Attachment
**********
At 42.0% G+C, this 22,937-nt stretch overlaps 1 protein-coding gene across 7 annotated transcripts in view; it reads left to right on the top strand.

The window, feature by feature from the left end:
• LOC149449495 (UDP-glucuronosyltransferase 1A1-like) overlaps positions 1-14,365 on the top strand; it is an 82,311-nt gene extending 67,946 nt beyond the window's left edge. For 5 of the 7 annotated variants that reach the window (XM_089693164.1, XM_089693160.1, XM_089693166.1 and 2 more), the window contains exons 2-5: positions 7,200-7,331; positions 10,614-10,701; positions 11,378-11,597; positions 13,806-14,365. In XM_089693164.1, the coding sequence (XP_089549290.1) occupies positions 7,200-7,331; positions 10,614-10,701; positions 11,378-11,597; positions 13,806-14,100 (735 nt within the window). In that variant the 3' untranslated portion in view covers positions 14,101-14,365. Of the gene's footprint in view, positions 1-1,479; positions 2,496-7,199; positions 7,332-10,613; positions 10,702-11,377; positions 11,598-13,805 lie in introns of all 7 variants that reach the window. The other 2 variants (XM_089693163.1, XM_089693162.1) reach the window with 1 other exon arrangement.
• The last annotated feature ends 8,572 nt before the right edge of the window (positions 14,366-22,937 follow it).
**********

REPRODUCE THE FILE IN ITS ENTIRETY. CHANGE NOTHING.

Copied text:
At 42.0% G+C, this 22,937-nt stretch overlaps 1 protein-coding gene across 7 annotated transcripts in view; it reads left to right on the top strand.

The window, feature by feature from the left end:
• LOC149449495 (UDP-glucuronosyltransferase 1A1-like) overlaps positions 1-14,365 on the top strand; it is an 82,311-nt gene extending 67,946 nt beyond the window's left edge. For 5 of the 7 annotated variants that reach the window (XM_089693164.1, XM_089693160.1, XM_089693166.1 and 2 more), the window contains exons 2-5: positions 7,200-7,331; positions 10,614-10,701; positions 11,378-11,597; positions 13,806-14,365. In XM_089693164.1, the coding sequence (XP_089549290.1) occupies positions 7,200-7,331; positions 10,614-10,701; positions 11,378-11,597; positions 13,806-14,100 (735 nt within the window). In that variant the 3' untranslated portion in view covers positions 14,101-14,365. Of the gene's footprint in view, positions 1-1,479; positions 2,496-7,199; positions 7,332-10,613; positions 10,702-11,377; positions 11,598-13,805 lie in introns of all 7 variants that reach the window. The other 2 variants (XM_089693163.1, XM_089693162.1) reach the window with 1 other exon arrangement.
• The last annotated feature ends 8,572 nt before the right edge of the window (positions 14,366-22,937 follow it).